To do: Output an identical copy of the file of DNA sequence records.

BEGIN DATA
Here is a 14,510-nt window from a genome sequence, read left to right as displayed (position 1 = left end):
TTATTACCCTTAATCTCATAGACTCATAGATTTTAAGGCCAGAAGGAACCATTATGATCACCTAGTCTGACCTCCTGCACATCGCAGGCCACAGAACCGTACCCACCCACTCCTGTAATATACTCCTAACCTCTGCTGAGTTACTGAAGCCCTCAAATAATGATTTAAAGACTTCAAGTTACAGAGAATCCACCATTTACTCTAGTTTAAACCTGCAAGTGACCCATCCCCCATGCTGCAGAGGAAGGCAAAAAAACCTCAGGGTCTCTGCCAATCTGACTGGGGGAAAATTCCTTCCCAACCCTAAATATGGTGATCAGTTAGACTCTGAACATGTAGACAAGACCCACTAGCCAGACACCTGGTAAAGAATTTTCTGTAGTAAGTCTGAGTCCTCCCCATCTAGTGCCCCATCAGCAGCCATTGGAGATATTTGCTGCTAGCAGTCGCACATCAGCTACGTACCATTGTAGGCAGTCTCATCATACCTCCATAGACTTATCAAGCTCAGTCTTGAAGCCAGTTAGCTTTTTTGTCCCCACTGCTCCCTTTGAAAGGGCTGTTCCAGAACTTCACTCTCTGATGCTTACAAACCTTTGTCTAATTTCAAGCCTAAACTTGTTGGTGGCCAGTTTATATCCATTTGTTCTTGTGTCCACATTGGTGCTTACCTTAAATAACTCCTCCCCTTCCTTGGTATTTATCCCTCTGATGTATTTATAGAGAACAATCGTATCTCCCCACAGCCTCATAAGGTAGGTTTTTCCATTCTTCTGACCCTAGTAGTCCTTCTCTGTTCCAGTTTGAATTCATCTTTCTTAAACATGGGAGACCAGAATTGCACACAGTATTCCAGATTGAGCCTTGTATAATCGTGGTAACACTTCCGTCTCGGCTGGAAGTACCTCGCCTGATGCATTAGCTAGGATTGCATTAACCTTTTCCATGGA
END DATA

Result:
Here is a 14,510-nt window from a genome sequence, read left to right as displayed (position 1 = left end):
TTATTACCCTTAATCTCATAGACTCATAGATTTTAAGGCCAGAAGGAACCATTATGATCACCTAGTCTGACCTCCTGCACATCGCAGGCCACAGAACCGTACCCACCCACTCCTGTAATATACTCCTAACCTCTGCTGAGTTACTGAAGCCCTCAAATAATGATTTAAAGACTTCAAGTTACAGAGAATCCACCATTTACTCTAGTTTAAACCTGCAAGTGACCCATCCCCCATGCTGCAGAGGAAGGCAAAAAAACCTCAGGGTCTCTGCCAATCTGACTGGGGGAAAATTCCTTCCCAACCCTAAATATGGTGATCAGTTAGACTCTGAACATGTAGACAAGACCCACTAGCCAGACACCTGGTAAAGAATTTTCTGTAGTAAGTCTGAGTCCTCCCCATCTAGTGCCCCATCAGCAGCCATTGGAGATATTTGCTGCTAGCAGTCGCACATCAGCTACGTACCATTGTAGGCAGTCTCATCATACCTCCATAGACTTATCAAGCTCAGTCTTGAAGCCAGTTAGCTTTTTTGTCCCCACTGCTCCCTTTGAAAGGGCTGTTCCAGAACTTCACTCTCTGATGCTTACAAACCTTTGTCTAATTTCAAGCCTAAACTTGTTGGTGGCCAGTTTATATCCATTTGTTCTTGTGTCCACATTGGTGCTTACCTTAAATAACTCCTCCCCTTCCTTGGTATTTATCCCTCTGATGTATTTATAGAGAACAATCGTATCTCCCCACAGCCTCATAAGGTAGGTTTTTCCATTCTTCTGACCCTAGTAGTCCTTCTCTGTTCCAGTTTGAATTCATCTTTCTTAAACATGGGAGACCAGAATTGCACACAGTATTCCAGATTGAGCCTTGTATAATCGTGGTAACACTTCCGTCTCGGCTGGAAGTACCTCGCCTGATGCATTAGCTAGGATTGCATTAACCTTTTCCATGGA